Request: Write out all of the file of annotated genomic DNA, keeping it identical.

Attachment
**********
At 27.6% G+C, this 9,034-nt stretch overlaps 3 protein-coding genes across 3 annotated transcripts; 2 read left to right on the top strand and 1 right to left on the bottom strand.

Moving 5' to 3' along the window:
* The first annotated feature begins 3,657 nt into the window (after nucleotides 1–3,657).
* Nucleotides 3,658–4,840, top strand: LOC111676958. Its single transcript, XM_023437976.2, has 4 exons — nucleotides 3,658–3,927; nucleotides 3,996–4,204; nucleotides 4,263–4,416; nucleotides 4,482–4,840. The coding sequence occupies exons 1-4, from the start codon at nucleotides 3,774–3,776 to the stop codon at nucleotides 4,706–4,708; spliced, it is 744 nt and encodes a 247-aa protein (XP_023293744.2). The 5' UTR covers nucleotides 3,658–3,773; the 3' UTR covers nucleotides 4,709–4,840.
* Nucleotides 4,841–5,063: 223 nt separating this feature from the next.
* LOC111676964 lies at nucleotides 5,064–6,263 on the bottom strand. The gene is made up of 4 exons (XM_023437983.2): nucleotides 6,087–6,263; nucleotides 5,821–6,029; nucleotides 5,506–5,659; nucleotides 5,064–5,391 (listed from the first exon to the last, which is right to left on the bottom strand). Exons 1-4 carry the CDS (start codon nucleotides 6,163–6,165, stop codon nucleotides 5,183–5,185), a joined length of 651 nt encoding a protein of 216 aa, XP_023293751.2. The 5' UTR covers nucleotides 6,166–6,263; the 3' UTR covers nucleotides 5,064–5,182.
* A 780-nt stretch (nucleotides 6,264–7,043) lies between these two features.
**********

At 27.6% G+C, this 9,034-nt stretch overlaps 3 protein-coding genes across 3 annotated transcripts; 2 read left to right on the top strand and 1 right to left on the bottom strand.

Moving 5' to 3' along the window:
* The first annotated feature begins 3,657 nt into the window (after nucleotides 1–3,657).
* Nucleotides 3,658–4,840, top strand: LOC111676958. Its single transcript, XM_023437976.2, has 4 exons — nucleotides 3,658–3,927; nucleotides 3,996–4,204; nucleotides 4,263–4,416; nucleotides 4,482–4,840. The coding sequence occupies exons 1-4, from the start codon at nucleotides 3,774–3,776 to the stop codon at nucleotides 4,706–4,708; spliced, it is 744 nt and encodes a 247-aa protein (XP_023293744.2). The 5' UTR covers nucleotides 3,658–3,773; the 3' UTR covers nucleotides 4,709–4,840.
* Nucleotides 4,841–5,063: 223 nt separating this feature from the next.
* LOC111676964 lies at nucleotides 5,064–6,263 on the bottom strand. The gene is made up of 4 exons (XM_023437983.2): nucleotides 6,087–6,263; nucleotides 5,821–6,029; nucleotides 5,506–5,659; nucleotides 5,064–5,391 (listed from the first exon to the last, which is right to left on the bottom strand). Exons 1-4 carry the CDS (start codon nucleotides 6,163–6,165, stop codon nucleotides 5,183–5,185), a joined length of 651 nt encoding a protein of 216 aa, XP_023293751.2. The 5' UTR covers nucleotides 6,166–6,263; the 3' UTR covers nucleotides 5,064–5,182.
* A 780-nt stretch (nucleotides 6,264–7,043) lies between these two features.